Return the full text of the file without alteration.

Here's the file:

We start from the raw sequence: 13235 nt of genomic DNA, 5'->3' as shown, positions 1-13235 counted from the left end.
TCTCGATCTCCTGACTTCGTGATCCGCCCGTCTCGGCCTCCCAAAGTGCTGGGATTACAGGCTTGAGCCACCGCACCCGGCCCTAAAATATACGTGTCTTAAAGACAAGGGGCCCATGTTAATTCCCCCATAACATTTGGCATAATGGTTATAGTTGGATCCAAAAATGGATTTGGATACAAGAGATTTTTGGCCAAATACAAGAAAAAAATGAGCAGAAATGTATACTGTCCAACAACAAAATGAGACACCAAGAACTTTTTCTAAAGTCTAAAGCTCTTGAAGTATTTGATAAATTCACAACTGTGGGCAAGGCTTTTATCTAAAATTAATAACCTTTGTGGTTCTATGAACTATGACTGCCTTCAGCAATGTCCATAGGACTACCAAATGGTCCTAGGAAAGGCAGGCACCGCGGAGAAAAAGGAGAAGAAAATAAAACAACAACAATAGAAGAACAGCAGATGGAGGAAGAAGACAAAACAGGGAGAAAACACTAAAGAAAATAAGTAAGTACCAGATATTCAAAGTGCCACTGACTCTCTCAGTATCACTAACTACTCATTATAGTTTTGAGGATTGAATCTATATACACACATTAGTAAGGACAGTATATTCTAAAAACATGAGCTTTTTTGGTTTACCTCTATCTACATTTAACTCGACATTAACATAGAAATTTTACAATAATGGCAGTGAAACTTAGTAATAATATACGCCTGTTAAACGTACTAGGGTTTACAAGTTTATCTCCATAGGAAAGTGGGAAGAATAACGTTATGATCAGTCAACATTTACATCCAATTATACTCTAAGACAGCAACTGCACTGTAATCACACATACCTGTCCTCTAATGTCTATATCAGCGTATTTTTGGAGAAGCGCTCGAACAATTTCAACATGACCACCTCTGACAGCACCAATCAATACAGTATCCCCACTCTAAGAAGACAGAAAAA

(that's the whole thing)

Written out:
We start from the raw sequence: 13235 nt of genomic DNA, 5'->3' as shown, positions 1-13235 counted from the left end.
TCTCGATCTCCTGACTTCGTGATCCGCCCGTCTCGGCCTCCCAAAGTGCTGGGATTACAGGCTTGAGCCACCGCACCCGGCCCTAAAATATACGTGTCTTAAAGACAAGGGGCCCATGTTAATTCCCCCATAACATTTGGCATAATGGTTATAGTTGGATCCAAAAATGGATTTGGATACAAGAGATTTTTGGCCAAATACAAGAAAAAAATGAGCAGAAATGTATACTGTCCAACAACAAAATGAGACACCAAGAACTTTTTCTAAAGTCTAAAGCTCTTGAAGTATTTGATAAATTCACAACTGTGGGCAAGGCTTTTATCTAAAATTAATAACCTTTGTGGTTCTATGAACTATGACTGCCTTCAGCAATGTCCATAGGACTACCAAATGGTCCTAGGAAAGGCAGGCACCGCGGAGAAAAAGGAGAAGAAAATAAAACAACAACAATAGAAGAACAGCAGATGGAGGAAGAAGACAAAACAGGGAGAAAACACTAAAGAAAATAAGTAAGTACCAGATATTCAAAGTGCCACTGACTCTCTCAGTATCACTAACTACTCATTATAGTTTTGAGGATTGAATCTATATACACACATTAGTAAGGACAGTATATTCTAAAAACATGAGCTTTTTTGGTTTACCTCTATCTACATTTAACTCGACATTAACATAGAAATTTTACAATAATGGCAGTGAAACTTAGTAATAATATACGCCTGTTAAACGTACTAGGGTTTACAAGTTTATCTCCATAGGAAAGTGGGAAGAATAACGTTATGATCAGTCAACATTTACATCCAATTATACTCTAAGACAGCAACTGCACTGTAATCACACATACCTGTCCTCTAATGTCTATATCAGCGTATTTTTGGAGAAGCGCTCGAACAATTTCAACATGACCACCTCTGACAGCACCAATCAATACAGTATCCCCACTCTAAGAAGACAGAAAAA